In a political season when we’ve seen the first openly gay presidential candidate, the first Black woman to run for Vice President, the first whatever-the-hell-Marianne-Williamson-was, why is it still shocking to consider an openly atheist candidate running for federal office? Rep. Jared Huffman is openly Humanist — the only non-theist in Congress willing to say that — but even he came out after getting elected.
Why is there still such an antipathy to electing atheists?
That’s what Phil Zuckerman tries to answer in a piece for The Conversation. Zuckerman, a professor of sociology and secular studies at Pitzer College and author of What It Means to Be Moral: Why Religion Is Not Necessary for Living an Ethical Life, says that there are two reasons people don’t feel comfortable voting for an atheist:
There appear to be two primary reasons atheism remains the kiss of death for aspiring politicians in the U.S. — one is rooted in a reaction to historical and political events, while the other is rooted in baseless bigotry.
Let’s start with the first: atheism’s prominence within communist regimes. Some of the most murderous dictatorships of the 20th century — including Stalin’s Soviet Union and Pol Pot’s Cambodia — were explicitly atheistic. Bulldozing humans right and persecuting religious believers were fundamental to their oppressive agendas. Talk about a branding problem for atheists.
The second reason atheists find it hard to get elected in America, however, is the result of an irrational linkage in many people’s minds between atheism and immorality. Some assume that because atheists don’t believe in a deity watching and judging their every move, they must be more likely to murder, steal, lie and cheat. One recent study, for example, found that Americans even intuitively link atheism with necrobestiality and cannibalism.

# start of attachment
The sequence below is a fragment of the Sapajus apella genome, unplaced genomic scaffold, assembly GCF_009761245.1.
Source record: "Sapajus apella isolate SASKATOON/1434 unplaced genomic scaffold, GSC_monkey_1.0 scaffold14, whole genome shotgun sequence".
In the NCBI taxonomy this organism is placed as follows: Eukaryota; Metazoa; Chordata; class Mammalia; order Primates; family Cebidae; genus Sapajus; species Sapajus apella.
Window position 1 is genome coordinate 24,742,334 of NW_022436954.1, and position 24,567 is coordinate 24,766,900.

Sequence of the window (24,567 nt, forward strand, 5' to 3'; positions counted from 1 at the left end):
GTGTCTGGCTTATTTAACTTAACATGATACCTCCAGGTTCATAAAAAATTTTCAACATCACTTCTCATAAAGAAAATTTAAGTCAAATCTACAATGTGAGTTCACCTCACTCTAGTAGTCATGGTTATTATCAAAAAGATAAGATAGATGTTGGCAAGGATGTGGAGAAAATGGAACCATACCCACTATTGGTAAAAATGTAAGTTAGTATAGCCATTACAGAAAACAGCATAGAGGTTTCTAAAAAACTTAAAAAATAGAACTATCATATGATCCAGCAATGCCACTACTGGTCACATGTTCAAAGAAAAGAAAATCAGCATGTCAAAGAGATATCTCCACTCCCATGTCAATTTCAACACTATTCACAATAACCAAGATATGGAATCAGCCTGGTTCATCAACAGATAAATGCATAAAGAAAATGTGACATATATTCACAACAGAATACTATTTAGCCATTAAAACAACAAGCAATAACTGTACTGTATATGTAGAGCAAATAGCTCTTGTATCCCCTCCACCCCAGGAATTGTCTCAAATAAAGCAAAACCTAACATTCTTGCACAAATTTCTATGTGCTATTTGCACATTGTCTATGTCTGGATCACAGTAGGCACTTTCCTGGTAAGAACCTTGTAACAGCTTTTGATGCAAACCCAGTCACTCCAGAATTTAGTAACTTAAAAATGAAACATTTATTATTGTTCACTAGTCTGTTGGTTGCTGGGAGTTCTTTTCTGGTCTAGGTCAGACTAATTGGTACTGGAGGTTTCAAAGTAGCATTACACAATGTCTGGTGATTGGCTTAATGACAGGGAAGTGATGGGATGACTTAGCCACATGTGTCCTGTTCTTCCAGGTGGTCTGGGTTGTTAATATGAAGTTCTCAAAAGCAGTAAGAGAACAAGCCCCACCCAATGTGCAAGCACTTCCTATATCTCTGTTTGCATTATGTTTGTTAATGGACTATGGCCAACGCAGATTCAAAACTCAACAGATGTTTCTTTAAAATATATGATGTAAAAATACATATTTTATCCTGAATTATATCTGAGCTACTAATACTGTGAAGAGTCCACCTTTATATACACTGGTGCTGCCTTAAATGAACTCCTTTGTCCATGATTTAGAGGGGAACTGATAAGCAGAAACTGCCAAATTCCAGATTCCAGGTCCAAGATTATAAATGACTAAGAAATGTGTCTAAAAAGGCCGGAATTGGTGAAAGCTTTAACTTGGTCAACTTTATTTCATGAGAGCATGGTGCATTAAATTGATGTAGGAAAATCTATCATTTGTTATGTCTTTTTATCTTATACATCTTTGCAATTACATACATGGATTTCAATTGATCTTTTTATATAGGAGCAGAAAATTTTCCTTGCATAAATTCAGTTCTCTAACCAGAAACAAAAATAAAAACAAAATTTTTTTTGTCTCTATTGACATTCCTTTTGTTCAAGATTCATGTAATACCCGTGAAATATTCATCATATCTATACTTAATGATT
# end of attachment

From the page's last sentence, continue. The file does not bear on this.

I would add another reason to the list: People just aren’t used to it. It sounds paradoxical, but if more atheists were elected, more atheists would be elected. Or, if more politicians came out as atheists after election, it wouldn’t be such a burden for future candidates. Voters just need more examples of atheists in office so they can see that the sky isn’t falling.
There’s also a sideways approach to the matter: Openly atheist candidates can be elected simply by downplaying that aspect of themselves since it’s not necessarily relevant to policymaking. It would be strategic — and honest — for candidates to admit they’re not personally religious before explaining why they value evidence-based policies and care about the issues that matter locally. If anyone tries to use atheism against you, throw it right back at them like you’re an Amy Coney Barrett defender discussing her Catholicism. Use the opportunity to pivot to issues that matter to other voters.
That sort of approach is precisely what more than one hundred candidates for statewide and national office have been doing this year.
According to research from myself and the Center for Freethought Equality, those candidates are on the ballot this November, many of them having survived primary challengers, and are not shying away from using non-religious labels. None of them, to my knowledge, have made atheism a central part of their campaign. They’re just not running away from it.
That’s the key to winning. And the more of them who succeed, the easier it’ll get for other atheists during the next election cycle.
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